Does knowledge on diabetes management influence glycemic control? A nationwide study in patients with type 1 diabetes in Brazil
Received 13 July 2017
Accepted for publication 10 November 2017
Published 4 January 2018 Volume 2018:12 Pages 53—62
Checked for plagiarism Yes
Review by Single-blind
Peer reviewers approved by Dr Colin Mak
Peer reviewer comments 2
Editor who approved publication: Dr Johnny Chen
Marilia Brito Gomes,1 Deborah Conte Santos,1 Marcela H Pizarro,1 Bianca Senger V Barros,1 Laura G Nunes de Melo,2 Carlos A Negrato3
1Department of Internal Medicine, Diabetes Unit, State University Hospital of Rio de Janeiro, 2Department of Ophthalmology, State University of Rio de Janeiro, Rio de Janeiro, 3Department of Internal Medicine, Bauru’s Diabetics Association, Bauru, São Paulo, Brazil
Objective: The purpose of this study is to establish demographic and clinical data associated with the knowledge on diabetes management and its influence on glycemic control in patients with type 1 diabetes.
Methods: This was a retrospective, observational, multicenter study conducted with 1,760 patients between August 2011 and August 2014 in 10 cities of Brazil.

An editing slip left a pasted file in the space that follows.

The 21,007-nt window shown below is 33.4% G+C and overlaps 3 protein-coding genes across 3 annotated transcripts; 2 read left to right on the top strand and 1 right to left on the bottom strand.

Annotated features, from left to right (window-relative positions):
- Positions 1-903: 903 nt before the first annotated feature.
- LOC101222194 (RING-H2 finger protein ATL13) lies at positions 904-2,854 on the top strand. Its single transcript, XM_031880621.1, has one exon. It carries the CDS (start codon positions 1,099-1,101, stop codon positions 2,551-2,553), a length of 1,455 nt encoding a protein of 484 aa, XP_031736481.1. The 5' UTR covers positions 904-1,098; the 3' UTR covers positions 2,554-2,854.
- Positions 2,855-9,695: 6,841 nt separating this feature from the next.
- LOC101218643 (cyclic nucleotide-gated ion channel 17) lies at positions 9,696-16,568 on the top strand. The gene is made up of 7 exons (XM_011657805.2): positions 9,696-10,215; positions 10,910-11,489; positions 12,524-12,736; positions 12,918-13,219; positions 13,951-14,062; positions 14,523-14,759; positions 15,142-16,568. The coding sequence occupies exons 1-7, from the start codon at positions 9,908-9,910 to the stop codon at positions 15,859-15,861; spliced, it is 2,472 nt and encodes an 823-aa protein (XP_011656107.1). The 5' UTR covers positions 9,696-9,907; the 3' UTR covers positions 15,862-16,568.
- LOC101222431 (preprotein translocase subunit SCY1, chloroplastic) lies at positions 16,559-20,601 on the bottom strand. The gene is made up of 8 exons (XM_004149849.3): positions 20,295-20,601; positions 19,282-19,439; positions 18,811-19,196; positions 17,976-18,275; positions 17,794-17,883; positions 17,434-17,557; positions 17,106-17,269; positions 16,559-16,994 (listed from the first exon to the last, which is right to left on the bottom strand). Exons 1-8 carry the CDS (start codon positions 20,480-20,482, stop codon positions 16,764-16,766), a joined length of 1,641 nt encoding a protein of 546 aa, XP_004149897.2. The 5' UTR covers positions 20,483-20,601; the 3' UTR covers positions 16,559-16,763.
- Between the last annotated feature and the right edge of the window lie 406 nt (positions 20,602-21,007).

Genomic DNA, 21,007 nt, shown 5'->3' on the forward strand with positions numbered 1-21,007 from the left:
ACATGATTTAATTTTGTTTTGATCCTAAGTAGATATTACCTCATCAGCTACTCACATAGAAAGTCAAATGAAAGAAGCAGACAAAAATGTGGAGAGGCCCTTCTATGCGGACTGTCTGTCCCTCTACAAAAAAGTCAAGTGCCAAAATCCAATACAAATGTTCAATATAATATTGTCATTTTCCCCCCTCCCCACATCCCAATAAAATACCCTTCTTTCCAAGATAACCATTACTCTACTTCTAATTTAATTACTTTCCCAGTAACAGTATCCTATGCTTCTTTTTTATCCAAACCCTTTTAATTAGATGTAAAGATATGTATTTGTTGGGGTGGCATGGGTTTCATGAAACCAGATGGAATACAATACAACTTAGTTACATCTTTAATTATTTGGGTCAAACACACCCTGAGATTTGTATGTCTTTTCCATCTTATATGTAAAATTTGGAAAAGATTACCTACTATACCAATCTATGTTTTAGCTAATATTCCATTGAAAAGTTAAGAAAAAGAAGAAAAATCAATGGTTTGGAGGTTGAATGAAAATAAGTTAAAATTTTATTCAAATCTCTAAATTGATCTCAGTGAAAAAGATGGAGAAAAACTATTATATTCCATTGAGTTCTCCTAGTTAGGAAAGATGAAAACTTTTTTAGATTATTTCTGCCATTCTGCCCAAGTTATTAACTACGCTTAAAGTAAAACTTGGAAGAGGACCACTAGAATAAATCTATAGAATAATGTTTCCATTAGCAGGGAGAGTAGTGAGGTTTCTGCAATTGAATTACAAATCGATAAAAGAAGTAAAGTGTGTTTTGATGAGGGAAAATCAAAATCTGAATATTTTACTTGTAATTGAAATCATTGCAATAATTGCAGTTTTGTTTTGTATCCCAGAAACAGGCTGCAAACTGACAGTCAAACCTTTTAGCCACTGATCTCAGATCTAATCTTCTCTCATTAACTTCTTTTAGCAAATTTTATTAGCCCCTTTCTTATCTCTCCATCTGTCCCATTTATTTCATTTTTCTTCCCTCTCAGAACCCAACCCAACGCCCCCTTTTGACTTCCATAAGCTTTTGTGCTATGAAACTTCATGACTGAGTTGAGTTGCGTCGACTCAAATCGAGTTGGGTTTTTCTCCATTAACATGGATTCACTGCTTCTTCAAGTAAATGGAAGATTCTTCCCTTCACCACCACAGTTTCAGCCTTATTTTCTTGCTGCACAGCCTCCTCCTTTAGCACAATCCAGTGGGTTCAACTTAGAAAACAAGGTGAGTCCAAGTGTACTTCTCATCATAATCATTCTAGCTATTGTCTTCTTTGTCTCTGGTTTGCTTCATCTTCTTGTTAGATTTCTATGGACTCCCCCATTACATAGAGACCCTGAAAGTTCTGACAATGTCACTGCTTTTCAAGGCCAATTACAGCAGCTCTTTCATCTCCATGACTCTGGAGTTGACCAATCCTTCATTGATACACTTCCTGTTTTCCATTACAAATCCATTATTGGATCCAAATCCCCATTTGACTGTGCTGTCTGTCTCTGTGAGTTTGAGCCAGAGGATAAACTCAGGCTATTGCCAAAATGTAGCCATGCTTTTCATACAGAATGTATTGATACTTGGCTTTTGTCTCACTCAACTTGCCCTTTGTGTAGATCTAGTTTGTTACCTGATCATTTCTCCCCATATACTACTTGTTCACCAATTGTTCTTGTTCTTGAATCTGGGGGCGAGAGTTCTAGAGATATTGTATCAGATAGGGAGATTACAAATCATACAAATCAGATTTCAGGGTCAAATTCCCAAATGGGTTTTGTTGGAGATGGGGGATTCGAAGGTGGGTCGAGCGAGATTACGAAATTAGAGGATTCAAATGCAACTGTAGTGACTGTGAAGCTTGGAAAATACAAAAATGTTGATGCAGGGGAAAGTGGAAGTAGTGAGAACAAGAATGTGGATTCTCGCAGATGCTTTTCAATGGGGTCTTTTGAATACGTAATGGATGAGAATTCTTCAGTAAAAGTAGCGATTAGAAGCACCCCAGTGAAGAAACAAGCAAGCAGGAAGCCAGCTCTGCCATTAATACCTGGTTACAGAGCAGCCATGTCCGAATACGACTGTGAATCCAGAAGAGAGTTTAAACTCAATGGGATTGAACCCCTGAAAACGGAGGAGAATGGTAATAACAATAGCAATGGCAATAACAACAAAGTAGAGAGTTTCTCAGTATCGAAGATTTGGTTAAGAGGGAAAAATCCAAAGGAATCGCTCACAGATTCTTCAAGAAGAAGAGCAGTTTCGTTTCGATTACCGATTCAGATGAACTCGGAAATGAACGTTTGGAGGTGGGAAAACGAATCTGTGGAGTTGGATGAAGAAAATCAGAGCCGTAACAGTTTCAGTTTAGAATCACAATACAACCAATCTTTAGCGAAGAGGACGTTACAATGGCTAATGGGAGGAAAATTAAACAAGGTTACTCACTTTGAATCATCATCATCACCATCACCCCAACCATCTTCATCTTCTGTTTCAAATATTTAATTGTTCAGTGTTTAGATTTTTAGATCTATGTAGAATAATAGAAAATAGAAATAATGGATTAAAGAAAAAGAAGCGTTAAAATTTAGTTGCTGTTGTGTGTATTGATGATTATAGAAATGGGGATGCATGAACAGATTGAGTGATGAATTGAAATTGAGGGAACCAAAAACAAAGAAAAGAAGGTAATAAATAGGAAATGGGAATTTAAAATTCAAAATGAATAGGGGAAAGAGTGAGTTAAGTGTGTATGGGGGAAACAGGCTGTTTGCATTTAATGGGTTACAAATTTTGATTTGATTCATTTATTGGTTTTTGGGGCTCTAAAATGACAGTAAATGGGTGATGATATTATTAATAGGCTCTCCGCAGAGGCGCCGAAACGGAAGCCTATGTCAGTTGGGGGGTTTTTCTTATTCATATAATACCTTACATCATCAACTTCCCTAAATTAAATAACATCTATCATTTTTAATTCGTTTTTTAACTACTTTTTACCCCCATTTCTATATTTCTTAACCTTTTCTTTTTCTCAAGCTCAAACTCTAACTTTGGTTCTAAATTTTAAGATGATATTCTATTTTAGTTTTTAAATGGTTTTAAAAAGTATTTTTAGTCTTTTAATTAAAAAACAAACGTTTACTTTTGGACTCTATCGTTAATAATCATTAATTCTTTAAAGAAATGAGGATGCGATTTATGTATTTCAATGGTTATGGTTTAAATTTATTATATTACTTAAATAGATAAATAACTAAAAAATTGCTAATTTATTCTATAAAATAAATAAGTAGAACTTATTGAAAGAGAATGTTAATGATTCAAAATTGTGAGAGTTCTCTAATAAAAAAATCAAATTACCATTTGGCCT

Results: Overall, 1,190 (67.6%) patients knew what glycated hemoglobin (HbA1c) means. These patients were older, had longer disease duration, longer follow-up in each center, reported lower frequency of self-reported hypoglycemia, and were more frequently Caucasians and at glycemic goal. Multivariate analysis showed that knowledge on what HbA1c means was related to more years of school attendance, self-reported ethnicity (Caucasians), severe hypoglycemia, economic status, follow-up time in each center, and participation on diabetes educational programs. Good glycemic control was related to older age, more years of school attendance, higher frequency of daily self-monitoring of blood glucose, higher adherence to diet, and knowledge on what HbA1c means.
Conclusion: Patients with a knowledge on what HbA1c means had a better chance of reaching an adequate glycemic control that was not found in the majority of our patients. Diabetes care teams should rethink the approaches to patients and change them to more proactive schedules, reinforcing education, patients’ skills, and empowerment to have positive attitudes toward reaching and maintaining a better glycemic control. Finally, the glucocentric approach to diabetes management should be changed to actions that include patients’ psychosocial aspects aiming to reduce the stress of living with diabetes, improving glycemic control, and avoiding adverse outcomes.
Keywords: type 1 diabetes, diabetes knowledge, diabetes education, glycemic control, diabetes complications
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